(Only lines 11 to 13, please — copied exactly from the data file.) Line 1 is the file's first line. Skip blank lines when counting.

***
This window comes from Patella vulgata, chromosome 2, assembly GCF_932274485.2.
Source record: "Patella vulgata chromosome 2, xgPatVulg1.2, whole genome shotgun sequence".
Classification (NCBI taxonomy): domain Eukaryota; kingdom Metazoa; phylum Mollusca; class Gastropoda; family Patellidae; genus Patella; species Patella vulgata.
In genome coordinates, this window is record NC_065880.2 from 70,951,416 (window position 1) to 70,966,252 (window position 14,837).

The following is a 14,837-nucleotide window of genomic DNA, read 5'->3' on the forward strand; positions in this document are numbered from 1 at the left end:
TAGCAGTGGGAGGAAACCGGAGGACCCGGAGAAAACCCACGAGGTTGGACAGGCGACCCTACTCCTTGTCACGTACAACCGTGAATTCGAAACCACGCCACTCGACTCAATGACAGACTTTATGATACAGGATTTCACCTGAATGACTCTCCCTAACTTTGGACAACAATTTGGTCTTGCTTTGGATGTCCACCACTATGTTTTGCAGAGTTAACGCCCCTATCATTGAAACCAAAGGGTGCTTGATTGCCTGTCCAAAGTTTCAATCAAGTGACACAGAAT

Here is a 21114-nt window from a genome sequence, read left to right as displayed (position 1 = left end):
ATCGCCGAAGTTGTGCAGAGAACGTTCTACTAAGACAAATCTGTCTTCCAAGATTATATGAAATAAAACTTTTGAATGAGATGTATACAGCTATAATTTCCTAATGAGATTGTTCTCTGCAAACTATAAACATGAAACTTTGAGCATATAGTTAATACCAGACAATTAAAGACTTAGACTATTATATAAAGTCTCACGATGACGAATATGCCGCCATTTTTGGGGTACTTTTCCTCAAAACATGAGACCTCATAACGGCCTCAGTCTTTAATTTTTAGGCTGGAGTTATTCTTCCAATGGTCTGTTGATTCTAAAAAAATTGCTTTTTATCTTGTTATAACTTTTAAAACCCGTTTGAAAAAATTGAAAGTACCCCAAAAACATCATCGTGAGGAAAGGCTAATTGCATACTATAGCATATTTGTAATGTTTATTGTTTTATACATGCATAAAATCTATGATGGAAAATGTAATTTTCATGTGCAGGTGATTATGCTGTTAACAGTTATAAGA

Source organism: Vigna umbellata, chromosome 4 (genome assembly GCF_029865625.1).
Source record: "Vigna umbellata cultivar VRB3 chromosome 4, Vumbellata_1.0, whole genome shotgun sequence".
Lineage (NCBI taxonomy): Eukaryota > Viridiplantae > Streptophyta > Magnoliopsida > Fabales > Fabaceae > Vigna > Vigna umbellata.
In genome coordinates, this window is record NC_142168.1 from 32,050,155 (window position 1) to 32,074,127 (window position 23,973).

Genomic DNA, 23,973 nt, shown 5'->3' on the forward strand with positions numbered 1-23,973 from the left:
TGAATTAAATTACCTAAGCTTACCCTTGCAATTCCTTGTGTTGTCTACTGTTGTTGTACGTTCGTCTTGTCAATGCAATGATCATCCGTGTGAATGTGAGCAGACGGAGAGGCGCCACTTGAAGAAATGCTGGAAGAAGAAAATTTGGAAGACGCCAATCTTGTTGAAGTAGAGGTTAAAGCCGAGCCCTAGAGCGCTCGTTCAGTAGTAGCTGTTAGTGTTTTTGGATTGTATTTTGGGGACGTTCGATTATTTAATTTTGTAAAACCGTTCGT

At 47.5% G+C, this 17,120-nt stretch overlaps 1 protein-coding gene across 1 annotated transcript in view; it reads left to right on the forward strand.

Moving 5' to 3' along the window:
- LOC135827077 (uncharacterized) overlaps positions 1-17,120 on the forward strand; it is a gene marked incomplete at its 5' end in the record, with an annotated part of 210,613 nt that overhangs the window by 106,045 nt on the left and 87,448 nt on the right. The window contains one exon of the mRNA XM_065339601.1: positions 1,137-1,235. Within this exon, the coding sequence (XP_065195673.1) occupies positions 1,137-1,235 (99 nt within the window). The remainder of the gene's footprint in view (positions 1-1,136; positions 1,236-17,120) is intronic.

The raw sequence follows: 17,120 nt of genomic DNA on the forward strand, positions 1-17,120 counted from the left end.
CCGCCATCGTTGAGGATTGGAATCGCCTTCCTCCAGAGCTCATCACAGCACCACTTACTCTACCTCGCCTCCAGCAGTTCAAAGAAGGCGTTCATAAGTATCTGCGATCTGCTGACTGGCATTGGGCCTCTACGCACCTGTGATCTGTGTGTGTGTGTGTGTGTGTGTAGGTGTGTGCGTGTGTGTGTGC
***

Lineage (NCBI taxonomy): Eukaryota > Viridiplantae > Streptophyta > Magnoliopsida > Fabales > Fabaceae > Vigna > Vigna umbellata.
In genome coordinates, this window is record NC_142168.1 from 32,050,155 (window position 1) to 32,074,127 (window position 23,973).

Genomic DNA, 23,973 nt, shown 5'->3' on the forward strand with positions numbered 1-23,973 from the left: